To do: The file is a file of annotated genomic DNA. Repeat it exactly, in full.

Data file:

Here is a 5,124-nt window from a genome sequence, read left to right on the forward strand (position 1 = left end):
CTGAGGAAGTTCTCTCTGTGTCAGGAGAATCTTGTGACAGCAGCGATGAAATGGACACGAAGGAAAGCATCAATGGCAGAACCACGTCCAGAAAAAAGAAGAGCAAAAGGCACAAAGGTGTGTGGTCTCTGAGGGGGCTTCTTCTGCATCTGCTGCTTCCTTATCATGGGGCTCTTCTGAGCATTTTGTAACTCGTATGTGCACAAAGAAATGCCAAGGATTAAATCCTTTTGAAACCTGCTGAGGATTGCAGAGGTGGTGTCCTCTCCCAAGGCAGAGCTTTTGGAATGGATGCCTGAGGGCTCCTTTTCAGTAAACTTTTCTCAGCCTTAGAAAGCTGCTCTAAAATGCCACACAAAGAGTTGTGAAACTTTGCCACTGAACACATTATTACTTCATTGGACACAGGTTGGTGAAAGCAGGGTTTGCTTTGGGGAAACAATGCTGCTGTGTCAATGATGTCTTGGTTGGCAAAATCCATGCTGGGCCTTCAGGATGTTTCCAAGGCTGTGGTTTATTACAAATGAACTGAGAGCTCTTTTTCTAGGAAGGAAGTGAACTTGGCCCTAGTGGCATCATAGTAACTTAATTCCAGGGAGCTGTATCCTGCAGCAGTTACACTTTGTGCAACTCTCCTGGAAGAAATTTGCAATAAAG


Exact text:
Here is a 5,124-nt window from a genome sequence, read left to right on the forward strand (position 1 = left end):
CTGAGGAAGTTCTCTCTGTGTCAGGAGAATCTTGTGACAGCAGCGATGAAATGGACACGAAGGAAAGCATCAATGGCAGAACCACGTCCAGAAAAAAGAAGAGCAAAAGGCACAAAGGTGTGTGGTCTCTGAGGGGGCTTCTTCTGCATCTGCTGCTTCCTTATCATGGGGCTCTTCTGAGCATTTTGTAACTCGTATGTGCACAAAGAAATGCCAAGGATTAAATCCTTTTGAAACCTGCTGAGGATTGCAGAGGTGGTGTCCTCTCCCAAGGCAGAGCTTTTGGAATGGATGCCTGAGGGCTCCTTTTCAGTAAACTTTTCTCAGCCTTAGAAAGCTGCTCTAAAATGCCACACAAAGAGTTGTGAAACTTTGCCACTGAACACATTATTACTTCATTGGACACAGGTTGGTGAAAGCAGGGTTTGCTTTGGGGAAACAATGCTGCTGTGTCAATGATGTCTTGGTTGGCAAAATCCATGCTGGGCCTTCAGGATGTTTCCAAGGCTGTGGTTTATTACAAATGAACTGAGAGCTCTTTTTCTAGGAAGGAAGTGAACTTGGCCCTAGTGGCATCATAGTAACTTAATTCCAGGGAGCTGTATCCTGCAGCAGTTACACTTTGTGCAACTCTCCTGGAAGAAATTTGCAATAAAG